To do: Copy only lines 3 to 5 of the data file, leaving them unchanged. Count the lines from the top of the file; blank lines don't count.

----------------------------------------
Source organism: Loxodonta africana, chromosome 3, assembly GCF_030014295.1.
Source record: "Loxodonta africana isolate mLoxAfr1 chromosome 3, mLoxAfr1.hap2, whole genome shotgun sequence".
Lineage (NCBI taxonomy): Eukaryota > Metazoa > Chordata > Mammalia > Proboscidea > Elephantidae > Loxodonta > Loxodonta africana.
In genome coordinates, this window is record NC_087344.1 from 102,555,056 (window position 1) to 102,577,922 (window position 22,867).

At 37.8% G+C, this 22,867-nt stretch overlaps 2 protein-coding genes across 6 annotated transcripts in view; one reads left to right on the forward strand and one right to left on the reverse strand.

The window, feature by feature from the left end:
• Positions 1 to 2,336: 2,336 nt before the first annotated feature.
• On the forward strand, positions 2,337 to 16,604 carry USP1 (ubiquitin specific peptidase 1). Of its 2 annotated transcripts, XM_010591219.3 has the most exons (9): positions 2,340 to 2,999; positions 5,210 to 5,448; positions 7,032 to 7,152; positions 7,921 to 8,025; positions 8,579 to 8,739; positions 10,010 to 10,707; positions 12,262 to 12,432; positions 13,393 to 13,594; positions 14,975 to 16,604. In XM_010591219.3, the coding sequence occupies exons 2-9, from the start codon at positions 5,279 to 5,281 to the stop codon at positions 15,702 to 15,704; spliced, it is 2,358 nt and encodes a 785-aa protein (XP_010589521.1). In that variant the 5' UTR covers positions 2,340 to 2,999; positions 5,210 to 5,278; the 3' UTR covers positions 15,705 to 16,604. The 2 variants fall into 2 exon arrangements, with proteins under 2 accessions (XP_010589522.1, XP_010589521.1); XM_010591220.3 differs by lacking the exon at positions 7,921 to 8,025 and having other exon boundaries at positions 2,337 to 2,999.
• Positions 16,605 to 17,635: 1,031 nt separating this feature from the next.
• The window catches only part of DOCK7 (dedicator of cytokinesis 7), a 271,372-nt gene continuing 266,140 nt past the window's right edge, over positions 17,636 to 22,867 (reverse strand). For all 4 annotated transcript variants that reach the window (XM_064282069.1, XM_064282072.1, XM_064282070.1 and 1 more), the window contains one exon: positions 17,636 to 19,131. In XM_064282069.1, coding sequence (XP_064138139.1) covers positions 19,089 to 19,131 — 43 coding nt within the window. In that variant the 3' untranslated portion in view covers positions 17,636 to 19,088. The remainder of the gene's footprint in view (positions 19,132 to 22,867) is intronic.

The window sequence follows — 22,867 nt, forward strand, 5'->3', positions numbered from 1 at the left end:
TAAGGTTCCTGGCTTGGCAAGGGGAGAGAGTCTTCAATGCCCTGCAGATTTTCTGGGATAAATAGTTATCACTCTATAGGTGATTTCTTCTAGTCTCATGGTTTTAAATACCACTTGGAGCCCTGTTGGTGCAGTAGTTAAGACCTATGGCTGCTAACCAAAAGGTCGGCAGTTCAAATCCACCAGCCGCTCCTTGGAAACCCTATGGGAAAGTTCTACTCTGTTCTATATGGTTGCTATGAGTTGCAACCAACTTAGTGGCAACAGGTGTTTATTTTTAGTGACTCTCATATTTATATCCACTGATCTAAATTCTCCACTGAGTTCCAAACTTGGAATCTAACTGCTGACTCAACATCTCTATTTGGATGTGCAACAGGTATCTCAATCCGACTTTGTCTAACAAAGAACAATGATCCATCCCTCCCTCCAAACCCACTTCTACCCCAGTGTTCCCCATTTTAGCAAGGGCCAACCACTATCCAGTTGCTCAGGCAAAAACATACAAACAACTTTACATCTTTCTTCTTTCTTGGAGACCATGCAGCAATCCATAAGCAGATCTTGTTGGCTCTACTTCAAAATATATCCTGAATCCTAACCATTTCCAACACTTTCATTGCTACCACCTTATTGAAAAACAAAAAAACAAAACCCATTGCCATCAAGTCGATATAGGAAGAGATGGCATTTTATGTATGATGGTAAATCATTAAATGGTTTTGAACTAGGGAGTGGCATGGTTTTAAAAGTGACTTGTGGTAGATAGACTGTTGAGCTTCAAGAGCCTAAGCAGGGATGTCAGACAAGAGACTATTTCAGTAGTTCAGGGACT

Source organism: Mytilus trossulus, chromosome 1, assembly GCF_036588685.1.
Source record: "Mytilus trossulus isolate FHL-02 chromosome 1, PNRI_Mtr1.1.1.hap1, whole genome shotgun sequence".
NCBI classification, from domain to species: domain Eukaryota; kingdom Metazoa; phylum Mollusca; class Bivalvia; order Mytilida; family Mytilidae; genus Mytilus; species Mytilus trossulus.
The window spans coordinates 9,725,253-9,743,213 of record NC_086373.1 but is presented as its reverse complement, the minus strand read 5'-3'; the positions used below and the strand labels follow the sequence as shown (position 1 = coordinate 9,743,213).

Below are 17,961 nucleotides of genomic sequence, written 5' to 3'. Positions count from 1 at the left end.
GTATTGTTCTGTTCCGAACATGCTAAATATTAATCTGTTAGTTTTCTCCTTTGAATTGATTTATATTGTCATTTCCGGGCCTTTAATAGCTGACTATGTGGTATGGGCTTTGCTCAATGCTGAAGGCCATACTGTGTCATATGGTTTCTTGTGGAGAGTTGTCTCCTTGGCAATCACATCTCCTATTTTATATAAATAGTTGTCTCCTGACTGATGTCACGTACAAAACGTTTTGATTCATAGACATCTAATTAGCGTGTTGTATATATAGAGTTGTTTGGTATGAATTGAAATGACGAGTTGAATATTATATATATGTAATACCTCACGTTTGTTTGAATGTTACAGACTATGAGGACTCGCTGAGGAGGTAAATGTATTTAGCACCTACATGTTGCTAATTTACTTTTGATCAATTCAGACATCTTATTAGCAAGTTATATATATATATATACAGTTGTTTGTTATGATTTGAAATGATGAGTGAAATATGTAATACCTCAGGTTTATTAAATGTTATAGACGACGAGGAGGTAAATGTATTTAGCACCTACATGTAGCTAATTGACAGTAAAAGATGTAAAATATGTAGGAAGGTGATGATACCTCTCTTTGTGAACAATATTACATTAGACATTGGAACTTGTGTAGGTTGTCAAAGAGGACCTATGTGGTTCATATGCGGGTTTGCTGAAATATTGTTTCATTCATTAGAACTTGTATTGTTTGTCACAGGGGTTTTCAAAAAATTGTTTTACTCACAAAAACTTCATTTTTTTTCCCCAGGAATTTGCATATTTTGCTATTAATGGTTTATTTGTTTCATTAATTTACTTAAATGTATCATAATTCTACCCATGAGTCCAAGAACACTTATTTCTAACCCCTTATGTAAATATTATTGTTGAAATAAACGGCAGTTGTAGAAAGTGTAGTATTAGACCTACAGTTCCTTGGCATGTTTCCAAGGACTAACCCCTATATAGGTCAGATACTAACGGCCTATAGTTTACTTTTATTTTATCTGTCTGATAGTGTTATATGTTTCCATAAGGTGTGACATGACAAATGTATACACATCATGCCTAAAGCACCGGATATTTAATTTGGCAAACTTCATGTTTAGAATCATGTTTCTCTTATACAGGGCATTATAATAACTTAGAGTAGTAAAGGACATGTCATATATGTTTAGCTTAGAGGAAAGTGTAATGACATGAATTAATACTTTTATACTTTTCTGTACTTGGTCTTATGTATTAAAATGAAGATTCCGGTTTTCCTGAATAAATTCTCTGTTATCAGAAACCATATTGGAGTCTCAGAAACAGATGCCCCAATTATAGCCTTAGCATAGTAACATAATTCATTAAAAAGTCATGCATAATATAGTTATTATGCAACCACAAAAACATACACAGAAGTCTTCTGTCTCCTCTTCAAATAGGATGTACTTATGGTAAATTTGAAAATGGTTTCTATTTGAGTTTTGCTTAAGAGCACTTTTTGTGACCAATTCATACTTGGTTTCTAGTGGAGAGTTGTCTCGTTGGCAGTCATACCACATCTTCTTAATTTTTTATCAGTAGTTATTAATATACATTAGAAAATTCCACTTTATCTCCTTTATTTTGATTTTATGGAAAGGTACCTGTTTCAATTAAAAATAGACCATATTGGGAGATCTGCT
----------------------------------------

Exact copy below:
Lineage (NCBI taxonomy): Eukaryota > Metazoa > Chordata > Mammalia > Proboscidea > Elephantidae > Loxodonta > Loxodonta africana.
In genome coordinates, this window is record NC_087344.1 from 102,555,056 (window position 1) to 102,577,922 (window position 22,867).

At 37.8% G+C, this 22,867-nt stretch overlaps 2 protein-coding genes across 6 annotated transcripts in view; one reads left to right on the forward strand and one right to left on the reverse strand.